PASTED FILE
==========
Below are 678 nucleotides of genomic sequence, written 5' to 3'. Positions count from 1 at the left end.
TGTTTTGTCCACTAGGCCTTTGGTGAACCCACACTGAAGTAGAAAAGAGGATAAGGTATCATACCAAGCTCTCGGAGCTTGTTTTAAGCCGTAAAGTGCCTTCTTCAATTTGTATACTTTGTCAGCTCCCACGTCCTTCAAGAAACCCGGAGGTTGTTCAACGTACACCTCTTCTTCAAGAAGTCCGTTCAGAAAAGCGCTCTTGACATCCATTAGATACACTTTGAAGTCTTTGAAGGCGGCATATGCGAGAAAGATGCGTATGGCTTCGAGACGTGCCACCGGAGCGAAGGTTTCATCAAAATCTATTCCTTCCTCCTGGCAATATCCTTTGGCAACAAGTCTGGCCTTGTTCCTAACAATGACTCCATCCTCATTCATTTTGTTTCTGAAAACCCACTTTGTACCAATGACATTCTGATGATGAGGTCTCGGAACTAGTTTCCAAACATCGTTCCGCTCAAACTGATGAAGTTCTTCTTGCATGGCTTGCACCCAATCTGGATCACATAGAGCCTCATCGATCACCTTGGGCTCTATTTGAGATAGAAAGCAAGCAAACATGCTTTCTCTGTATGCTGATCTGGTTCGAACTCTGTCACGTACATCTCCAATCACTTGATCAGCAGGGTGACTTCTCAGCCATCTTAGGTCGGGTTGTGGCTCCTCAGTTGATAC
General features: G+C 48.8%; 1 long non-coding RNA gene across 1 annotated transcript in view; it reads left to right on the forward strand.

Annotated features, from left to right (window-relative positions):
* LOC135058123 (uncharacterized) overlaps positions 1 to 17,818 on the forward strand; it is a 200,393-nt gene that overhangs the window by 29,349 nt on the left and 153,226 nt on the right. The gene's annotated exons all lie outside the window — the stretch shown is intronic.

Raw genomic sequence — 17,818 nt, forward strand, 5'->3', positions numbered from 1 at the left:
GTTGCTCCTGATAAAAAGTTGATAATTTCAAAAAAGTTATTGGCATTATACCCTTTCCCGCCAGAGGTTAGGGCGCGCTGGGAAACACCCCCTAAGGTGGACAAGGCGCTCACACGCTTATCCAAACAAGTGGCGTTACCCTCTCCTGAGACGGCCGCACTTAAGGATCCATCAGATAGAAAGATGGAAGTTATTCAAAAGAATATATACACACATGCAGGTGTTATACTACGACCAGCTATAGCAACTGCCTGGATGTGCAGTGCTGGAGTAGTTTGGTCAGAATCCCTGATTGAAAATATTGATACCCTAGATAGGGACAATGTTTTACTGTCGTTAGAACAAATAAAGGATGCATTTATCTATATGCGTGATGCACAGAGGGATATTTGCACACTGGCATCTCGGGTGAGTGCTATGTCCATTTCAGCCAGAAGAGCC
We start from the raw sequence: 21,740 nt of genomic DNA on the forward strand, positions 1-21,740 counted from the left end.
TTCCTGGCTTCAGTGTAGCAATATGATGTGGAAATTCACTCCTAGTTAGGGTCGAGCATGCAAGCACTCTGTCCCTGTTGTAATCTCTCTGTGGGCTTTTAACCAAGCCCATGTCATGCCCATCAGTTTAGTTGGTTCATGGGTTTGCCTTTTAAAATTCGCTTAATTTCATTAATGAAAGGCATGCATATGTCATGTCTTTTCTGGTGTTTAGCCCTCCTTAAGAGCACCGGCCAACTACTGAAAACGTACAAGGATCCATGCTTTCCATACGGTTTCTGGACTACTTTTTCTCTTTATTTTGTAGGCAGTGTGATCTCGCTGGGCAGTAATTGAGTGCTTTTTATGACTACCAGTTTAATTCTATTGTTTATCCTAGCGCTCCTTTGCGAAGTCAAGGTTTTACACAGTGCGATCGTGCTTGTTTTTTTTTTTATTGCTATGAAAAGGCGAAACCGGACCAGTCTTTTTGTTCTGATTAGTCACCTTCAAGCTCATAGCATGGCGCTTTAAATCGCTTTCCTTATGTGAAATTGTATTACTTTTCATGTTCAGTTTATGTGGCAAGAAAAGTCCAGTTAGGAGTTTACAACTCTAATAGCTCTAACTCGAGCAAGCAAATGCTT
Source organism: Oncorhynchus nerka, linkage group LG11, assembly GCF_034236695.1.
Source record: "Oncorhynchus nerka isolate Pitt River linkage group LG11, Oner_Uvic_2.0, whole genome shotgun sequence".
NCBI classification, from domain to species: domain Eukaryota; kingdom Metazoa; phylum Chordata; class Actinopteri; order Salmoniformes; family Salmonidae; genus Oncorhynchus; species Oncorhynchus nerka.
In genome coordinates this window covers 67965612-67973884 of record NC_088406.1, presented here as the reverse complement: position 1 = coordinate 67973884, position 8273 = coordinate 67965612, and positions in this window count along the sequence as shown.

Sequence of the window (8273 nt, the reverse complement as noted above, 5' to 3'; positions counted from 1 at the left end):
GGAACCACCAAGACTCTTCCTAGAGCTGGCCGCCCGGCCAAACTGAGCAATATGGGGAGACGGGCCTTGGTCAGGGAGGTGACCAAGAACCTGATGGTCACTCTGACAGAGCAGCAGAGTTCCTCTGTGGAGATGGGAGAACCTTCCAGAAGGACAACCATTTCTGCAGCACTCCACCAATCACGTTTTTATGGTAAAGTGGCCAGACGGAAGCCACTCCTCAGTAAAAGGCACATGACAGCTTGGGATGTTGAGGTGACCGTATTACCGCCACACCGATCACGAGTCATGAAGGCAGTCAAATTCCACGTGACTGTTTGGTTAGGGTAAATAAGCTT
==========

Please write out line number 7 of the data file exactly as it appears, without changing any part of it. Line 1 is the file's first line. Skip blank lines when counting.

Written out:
GTTGCTCCTGATAAAAAGTTGATAATTTCAAAAAAGTTATTGGCATTATACCCTTTCCCGCCAGAGGTTAGGGCGCGCTGGGAAACACCCCCTAAGGTGGACAAGGCGCTCACACGCTTATCCAAACAAGTGGCGTTACCCTCTCCTGAGACGGCCGCACTTAAGGATCCATCAGATAGAAAGATGGAAGTTATTCAAAAGAATATATACACACATGCAGGTGTTATACTACGACCAGCTATAGCAACTGCCTGGATGTGCAGTGCTGGAGTAGTTTGGTCAGAATCCCTGATTGAAAATATTGATACCCTAGATAGGGACAATGTTTTACTGTCGTTAGAACAAATAAAGGATGCATTTATCTATATGCGTGATGCACAGAGGGATATTTGCACACTGGCATCTCGGGTGAGTGCTATGTCCATTTCAGCCAGAAGAGCC